The Tomatometer rating – based on the published opinions of hundreds of film and television critics – is a trusted measurement of movie and TV programming quality for millions of moviegoers. It represents the percentage of professional critic reviews that are positive for a given film or television show.
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The Tomatometer is 60% or higher.
The Tomatometer is 59% or lower.
Movies and TV shows are Certified Fresh with a steady Tomatometer of 75% or higher after a set amount of reviews (80 for wide-release movies, 40 for limited-release movies, 20 for TV shows), including 5 reviews from Top Critics.
Percentage of users who rate a movie or TV show positively.
A movie about snakes on a plane does not need to be straightforward; it only has a shot if it is either genuinely scary or so incredibly over the top it's funny. Snakes on a Plane is neither, but maybe Snakes on a Boat will be better.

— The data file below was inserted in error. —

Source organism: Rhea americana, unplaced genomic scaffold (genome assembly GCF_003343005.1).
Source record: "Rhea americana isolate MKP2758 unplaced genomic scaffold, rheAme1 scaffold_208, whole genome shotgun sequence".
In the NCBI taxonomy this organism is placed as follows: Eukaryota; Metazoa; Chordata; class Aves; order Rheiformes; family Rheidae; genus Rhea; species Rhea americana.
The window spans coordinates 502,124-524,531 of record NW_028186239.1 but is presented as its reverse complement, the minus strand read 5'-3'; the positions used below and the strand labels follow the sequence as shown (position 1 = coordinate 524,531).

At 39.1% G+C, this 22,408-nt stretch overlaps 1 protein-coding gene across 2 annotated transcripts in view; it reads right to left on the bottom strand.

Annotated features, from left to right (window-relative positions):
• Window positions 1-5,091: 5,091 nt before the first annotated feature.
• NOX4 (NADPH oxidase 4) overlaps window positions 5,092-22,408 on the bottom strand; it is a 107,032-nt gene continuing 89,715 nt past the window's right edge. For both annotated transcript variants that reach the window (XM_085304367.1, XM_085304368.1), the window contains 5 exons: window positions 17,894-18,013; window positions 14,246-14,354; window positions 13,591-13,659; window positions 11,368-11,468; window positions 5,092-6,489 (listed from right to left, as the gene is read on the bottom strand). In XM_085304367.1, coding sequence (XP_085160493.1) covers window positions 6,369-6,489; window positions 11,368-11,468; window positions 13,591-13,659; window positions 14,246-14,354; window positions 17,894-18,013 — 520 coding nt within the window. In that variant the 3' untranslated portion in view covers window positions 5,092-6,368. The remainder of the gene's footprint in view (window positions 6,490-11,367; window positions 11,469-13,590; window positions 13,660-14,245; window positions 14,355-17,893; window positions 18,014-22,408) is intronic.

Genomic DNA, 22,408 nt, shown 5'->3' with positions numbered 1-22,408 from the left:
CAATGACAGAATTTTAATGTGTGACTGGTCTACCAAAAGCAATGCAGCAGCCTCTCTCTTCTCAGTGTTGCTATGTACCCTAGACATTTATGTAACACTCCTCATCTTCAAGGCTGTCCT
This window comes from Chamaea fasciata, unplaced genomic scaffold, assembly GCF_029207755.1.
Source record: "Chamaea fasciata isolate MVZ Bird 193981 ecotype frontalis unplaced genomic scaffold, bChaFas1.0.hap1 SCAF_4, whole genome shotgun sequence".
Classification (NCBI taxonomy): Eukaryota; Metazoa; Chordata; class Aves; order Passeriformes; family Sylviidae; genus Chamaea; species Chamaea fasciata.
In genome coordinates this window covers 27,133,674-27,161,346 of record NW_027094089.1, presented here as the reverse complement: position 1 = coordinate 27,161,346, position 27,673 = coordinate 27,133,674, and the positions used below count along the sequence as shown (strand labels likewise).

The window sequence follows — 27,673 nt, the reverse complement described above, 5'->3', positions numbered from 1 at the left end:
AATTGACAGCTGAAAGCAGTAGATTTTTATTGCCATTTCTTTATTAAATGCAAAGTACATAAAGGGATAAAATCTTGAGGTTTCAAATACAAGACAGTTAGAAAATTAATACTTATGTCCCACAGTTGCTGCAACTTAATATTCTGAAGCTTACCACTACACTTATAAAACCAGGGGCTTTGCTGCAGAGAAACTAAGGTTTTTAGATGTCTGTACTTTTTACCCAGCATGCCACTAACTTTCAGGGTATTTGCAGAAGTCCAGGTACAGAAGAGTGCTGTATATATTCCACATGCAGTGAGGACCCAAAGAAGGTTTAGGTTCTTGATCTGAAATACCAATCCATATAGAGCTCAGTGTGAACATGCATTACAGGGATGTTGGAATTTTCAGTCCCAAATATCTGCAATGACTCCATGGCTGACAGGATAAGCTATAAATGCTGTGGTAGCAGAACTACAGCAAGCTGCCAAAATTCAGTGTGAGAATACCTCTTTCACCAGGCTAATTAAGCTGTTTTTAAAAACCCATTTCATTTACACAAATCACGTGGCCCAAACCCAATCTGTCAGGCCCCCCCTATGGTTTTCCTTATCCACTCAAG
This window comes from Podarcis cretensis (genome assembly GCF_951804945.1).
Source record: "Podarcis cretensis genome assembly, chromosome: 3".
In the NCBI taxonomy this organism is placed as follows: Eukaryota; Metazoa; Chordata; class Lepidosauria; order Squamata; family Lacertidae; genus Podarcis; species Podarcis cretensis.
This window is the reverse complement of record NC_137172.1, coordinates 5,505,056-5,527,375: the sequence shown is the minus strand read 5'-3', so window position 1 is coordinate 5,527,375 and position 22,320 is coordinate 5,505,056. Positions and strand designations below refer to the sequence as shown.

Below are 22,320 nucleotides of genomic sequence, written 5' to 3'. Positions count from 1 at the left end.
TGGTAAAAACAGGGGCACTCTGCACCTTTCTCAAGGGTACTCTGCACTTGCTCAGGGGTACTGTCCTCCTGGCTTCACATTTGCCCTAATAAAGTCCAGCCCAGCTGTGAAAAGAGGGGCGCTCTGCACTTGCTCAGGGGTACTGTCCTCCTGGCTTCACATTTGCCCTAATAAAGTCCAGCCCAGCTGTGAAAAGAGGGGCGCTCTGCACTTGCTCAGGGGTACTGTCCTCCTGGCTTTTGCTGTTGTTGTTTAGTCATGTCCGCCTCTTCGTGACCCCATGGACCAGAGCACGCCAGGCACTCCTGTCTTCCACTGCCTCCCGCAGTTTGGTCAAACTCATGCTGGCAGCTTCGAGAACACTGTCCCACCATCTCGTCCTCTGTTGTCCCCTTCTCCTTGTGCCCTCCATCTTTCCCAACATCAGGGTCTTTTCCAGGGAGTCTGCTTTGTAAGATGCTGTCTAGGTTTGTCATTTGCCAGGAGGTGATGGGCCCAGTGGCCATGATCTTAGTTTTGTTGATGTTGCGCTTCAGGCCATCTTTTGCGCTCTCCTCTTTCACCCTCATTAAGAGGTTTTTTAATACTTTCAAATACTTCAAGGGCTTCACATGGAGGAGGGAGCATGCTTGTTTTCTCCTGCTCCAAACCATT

Few studio-supported films match its B-movie nirvana of stupid-goodness. It's exactly what its title suggests and more ? the proof in the primal levels ranging from basic exploited fears to the crowd?s roaring reactions and howls of humor or horror.
The fact that there's a movie called Snakes on a Plane is a small miracle. The bigger miracle is that Ellis's hugely engaging popcorn flick is nearly as much fun as the movie that was already running in our heads.
A solid little B-movie arriving cloaked in the dodgy garb of a fanboy phenomenon, Snakes on a Plane really ought to garner some sort of award for truth in advertising: It's exactly what it says it is and very little else.